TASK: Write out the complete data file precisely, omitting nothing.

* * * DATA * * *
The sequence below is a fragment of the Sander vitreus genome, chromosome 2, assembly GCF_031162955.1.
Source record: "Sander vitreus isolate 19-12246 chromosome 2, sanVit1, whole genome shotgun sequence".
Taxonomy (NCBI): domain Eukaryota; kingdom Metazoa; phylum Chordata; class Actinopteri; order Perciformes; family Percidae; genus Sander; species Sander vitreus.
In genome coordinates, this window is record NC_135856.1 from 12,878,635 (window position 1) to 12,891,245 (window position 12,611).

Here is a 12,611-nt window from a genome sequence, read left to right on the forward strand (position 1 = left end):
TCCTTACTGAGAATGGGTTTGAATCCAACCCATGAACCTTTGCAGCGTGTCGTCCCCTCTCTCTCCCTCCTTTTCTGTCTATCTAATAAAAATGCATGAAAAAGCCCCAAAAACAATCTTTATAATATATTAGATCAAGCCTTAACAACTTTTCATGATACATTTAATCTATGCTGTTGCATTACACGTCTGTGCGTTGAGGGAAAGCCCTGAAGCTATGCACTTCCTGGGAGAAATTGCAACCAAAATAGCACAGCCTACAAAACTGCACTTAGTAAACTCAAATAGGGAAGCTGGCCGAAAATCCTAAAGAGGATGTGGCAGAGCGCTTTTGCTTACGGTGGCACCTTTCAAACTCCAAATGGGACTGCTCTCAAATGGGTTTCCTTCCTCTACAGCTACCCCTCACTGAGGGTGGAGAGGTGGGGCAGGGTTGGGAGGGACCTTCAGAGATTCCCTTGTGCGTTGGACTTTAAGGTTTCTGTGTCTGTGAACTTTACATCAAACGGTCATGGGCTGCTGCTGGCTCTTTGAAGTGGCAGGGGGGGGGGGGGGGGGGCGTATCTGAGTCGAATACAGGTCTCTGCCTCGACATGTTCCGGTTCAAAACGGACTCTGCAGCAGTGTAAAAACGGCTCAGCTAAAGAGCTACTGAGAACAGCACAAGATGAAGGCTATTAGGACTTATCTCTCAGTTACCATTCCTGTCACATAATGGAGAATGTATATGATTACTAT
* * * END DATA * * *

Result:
The sequence below is a fragment of the Sander vitreus genome, chromosome 2, assembly GCF_031162955.1.
Source record: "Sander vitreus isolate 19-12246 chromosome 2, sanVit1, whole genome shotgun sequence".
Taxonomy (NCBI): domain Eukaryota; kingdom Metazoa; phylum Chordata; class Actinopteri; order Perciformes; family Percidae; genus Sander; species Sander vitreus.
In genome coordinates, this window is record NC_135856.1 from 12,878,635 (window position 1) to 12,891,245 (window position 12,611).

Here is a 12,611-nt window from a genome sequence, read left to right on the forward strand (position 1 = left end):
TCCTTACTGAGAATGGGTTTGAATCCAACCCATGAACCTTTGCAGCGTGTCGTCCCCTCTCTCTCCCTCCTTTTCTGTCTATCTAATAAAAATGCATGAAAAAGCCCCAAAAACAATCTTTATAATATATTAGATCAAGCCTTAACAACTTTTCATGATACATTTAATCTATGCTGTTGCATTACACGTCTGTGCGTTGAGGGAAAGCCCTGAAGCTATGCACTTCCTGGGAGAAATTGCAACCAAAATAGCACAGCCTACAAAACTGCACTTAGTAAACTCAAATAGGGAAGCTGGCCGAAAATCCTAAAGAGGATGTGGCAGAGCGCTTTTGCTTACGGTGGCACCTTTCAAACTCCAAATGGGACTGCTCTCAAATGGGTTTCCTTCCTCTACAGCTACCCCTCACTGAGGGTGGAGAGGTGGGGCAGGGTTGGGAGGGACCTTCAGAGATTCCCTTGTGCGTTGGACTTTAAGGTTTCTGTGTCTGTGAACTTTACATCAAACGGTCATGGGCTGCTGCTGGCTCTTTGAAGTGGCAGGGGGGGGGGGGGGGGGGCGTATCTGAGTCGAATACAGGTCTCTGCCTCGACATGTTCCGGTTCAAAACGGACTCTGCAGCAGTGTAAAAACGGCTCAGCTAAAGAGCTACTGAGAACAGCACAAGATGAAGGCTATTAGGACTTATCTCTCAGTTACCATTCCTGTCACATAATGGAGAATGTATATGATTACTAT